On November 8, 1941, a ghetto was organized in the city of Lviv for the local Jewish community. 138,700 people gathered in it. At the initiative of the occupation authorities, a Jewish “self-governing” body – the Judenrat – was created in the ghetto. In the winter of 1941–1942, deportations to concentration camps began. After that, about 86,000 people remained here. In June 1942, as a result of a “lightning action” (8,000 Jews were killed in 12 hours), the ghetto was territorially “cut down.” On July 8, 1942, 7,000 Jews were taken to the Yaniv camp. In August, more than 50,000 Jews were sent to Belzec. In January 1943, the Lviv ghetto officially became a Jewish camp. Up to 20,000 Jews, including members of the disbanded Jewish council, were shot. The Germans announced that only Jews with a “work card” could be in the ghetto. During the purges of the ghetto, the Nazis resorted to burning houses, which caused many people to burn alive. The labor camp existed until June 1, 1943. More than 6,000 Jews were taken to the Yaniv camp, most were later shot in the Pisky tract, and 3,000 Jews were killed during the liquidation of the camp itself. After the expulsion of the Nazis from the city of Lviv in July 1944, there remained about 300–800 Jews who hid in various corners of the city, including in the city sewers.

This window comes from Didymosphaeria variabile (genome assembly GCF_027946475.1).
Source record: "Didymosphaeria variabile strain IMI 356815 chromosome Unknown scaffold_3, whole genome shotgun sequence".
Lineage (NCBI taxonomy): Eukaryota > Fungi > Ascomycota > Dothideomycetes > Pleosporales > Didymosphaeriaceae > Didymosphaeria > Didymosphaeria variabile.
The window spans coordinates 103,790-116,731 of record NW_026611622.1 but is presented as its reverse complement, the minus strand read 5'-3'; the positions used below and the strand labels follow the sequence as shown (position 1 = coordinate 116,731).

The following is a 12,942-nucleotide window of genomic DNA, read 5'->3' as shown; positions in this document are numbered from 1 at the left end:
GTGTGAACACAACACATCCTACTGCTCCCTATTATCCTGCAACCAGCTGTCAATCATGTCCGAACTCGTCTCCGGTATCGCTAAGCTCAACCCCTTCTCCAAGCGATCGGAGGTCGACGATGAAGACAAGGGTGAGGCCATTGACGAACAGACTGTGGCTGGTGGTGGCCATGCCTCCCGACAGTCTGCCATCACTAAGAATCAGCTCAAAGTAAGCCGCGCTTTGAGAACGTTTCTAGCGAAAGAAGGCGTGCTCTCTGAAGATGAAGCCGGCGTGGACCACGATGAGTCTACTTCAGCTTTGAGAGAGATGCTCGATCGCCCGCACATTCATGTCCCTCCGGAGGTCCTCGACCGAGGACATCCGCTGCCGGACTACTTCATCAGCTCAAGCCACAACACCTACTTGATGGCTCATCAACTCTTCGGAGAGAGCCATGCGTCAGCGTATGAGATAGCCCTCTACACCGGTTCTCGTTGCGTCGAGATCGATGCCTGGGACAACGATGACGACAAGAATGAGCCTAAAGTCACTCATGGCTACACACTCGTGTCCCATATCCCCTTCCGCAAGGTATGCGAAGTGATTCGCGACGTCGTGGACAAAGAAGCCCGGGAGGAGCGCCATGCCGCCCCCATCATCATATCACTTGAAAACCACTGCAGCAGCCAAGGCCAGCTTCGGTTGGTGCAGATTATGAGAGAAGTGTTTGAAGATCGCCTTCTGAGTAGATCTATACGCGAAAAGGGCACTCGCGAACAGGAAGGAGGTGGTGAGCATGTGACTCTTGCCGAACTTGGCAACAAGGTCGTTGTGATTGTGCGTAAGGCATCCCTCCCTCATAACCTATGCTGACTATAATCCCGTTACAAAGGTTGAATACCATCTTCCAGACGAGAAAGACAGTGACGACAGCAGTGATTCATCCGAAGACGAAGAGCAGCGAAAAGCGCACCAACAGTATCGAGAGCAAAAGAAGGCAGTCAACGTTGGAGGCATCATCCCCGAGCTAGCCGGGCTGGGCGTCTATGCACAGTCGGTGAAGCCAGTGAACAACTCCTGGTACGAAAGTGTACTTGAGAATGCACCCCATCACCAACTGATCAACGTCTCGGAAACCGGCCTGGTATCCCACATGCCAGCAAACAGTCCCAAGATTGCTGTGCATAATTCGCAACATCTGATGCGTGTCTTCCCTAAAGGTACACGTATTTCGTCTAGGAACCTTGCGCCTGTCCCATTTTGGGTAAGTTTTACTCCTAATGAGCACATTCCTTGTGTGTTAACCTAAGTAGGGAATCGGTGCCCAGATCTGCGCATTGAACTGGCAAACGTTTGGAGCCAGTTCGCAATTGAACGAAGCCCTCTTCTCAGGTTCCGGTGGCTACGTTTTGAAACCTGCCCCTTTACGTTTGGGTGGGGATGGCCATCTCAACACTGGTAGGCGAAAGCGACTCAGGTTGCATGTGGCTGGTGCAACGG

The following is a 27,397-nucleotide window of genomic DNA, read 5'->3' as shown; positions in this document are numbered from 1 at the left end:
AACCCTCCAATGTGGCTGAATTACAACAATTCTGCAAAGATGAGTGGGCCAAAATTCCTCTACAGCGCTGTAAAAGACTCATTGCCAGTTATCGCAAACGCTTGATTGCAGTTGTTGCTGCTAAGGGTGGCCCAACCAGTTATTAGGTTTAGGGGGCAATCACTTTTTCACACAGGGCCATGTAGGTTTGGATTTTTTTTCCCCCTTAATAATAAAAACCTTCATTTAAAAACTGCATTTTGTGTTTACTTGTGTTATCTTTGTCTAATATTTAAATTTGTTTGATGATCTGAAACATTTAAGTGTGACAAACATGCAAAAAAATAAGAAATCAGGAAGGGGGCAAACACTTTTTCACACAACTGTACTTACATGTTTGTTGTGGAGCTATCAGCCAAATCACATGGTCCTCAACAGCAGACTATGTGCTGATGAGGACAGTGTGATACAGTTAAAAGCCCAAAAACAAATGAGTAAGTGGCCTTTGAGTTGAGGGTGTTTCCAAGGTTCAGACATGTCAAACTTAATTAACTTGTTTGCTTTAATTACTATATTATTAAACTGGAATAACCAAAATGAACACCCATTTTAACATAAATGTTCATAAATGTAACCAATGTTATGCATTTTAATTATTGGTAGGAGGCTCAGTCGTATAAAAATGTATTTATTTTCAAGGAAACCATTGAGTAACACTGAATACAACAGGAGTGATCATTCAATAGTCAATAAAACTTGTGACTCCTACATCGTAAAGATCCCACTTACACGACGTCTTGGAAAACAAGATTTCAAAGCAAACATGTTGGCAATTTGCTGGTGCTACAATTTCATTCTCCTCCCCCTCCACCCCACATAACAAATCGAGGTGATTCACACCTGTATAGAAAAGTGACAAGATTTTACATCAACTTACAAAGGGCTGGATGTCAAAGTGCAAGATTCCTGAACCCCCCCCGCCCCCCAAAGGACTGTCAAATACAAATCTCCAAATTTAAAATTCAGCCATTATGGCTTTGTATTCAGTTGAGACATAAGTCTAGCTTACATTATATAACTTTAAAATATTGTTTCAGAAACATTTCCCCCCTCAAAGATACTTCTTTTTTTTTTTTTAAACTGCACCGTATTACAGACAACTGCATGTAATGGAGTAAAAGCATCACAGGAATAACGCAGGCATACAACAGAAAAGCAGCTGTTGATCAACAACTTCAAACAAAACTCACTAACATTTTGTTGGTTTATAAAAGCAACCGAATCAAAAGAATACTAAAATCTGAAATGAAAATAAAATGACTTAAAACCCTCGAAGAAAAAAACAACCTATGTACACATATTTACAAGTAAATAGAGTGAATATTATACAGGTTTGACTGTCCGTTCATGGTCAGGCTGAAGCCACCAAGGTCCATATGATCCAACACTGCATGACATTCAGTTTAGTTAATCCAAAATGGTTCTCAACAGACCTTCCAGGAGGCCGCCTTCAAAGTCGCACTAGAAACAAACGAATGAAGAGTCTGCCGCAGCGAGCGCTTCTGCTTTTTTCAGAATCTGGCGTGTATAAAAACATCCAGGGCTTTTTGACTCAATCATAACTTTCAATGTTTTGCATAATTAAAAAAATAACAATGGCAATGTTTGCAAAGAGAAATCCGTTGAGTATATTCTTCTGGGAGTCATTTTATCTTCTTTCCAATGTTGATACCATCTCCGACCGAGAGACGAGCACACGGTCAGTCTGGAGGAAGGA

Shared by the National Museum of the History of Ukraine in the Second World War
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